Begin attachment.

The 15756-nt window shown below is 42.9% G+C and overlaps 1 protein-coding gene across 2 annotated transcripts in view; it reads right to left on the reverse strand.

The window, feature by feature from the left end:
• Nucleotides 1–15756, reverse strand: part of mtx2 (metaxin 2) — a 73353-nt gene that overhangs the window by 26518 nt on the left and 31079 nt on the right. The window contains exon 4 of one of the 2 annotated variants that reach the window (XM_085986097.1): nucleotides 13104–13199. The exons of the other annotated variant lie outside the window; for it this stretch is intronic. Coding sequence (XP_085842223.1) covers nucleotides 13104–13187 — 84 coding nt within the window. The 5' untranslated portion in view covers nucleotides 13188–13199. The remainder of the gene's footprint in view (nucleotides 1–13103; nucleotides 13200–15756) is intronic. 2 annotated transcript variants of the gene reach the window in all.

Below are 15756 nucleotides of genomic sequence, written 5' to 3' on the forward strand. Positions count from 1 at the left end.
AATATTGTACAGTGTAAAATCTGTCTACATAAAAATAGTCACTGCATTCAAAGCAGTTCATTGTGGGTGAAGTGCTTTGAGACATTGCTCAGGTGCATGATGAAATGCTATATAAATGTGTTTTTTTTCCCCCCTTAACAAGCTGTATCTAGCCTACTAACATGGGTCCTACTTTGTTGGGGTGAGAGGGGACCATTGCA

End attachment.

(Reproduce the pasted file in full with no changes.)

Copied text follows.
The 15756-nt window shown below is 42.9% G+C and overlaps 1 protein-coding gene across 2 annotated transcripts in view; it reads right to left on the reverse strand.

The window, feature by feature from the left end:
• Nucleotides 1–15756, reverse strand: part of mtx2 (metaxin 2) — a 73353-nt gene that overhangs the window by 26518 nt on the left and 31079 nt on the right. The window contains exon 4 of one of the 2 annotated variants that reach the window (XM_085986097.1): nucleotides 13104–13199. The exons of the other annotated variant lie outside the window; for it this stretch is intronic. Coding sequence (XP_085842223.1) covers nucleotides 13104–13187 — 84 coding nt within the window. The 5' untranslated portion in view covers nucleotides 13188–13199. The remainder of the gene's footprint in view (nucleotides 1–13103; nucleotides 13200–15756) is intronic. 2 annotated transcript variants of the gene reach the window in all.

Below are 15756 nucleotides of genomic sequence, written 5' to 3' on the forward strand. Positions count from 1 at the left end.
AATATTGTACAGTGTAAAATCTGTCTACATAAAAATAGTCACTGCATTCAAAGCAGTTCATTGTGGGTGAAGTGCTTTGAGACATTGCTCAGGTGCATGATGAAATGCTATATAAATGTGTTTTTTTTCCCCCCTTAACAAGCTGTATCTAGCCTACTAACATGGGTCCTACTTTGTTGGGGTGAGAGGGGACCATTGCA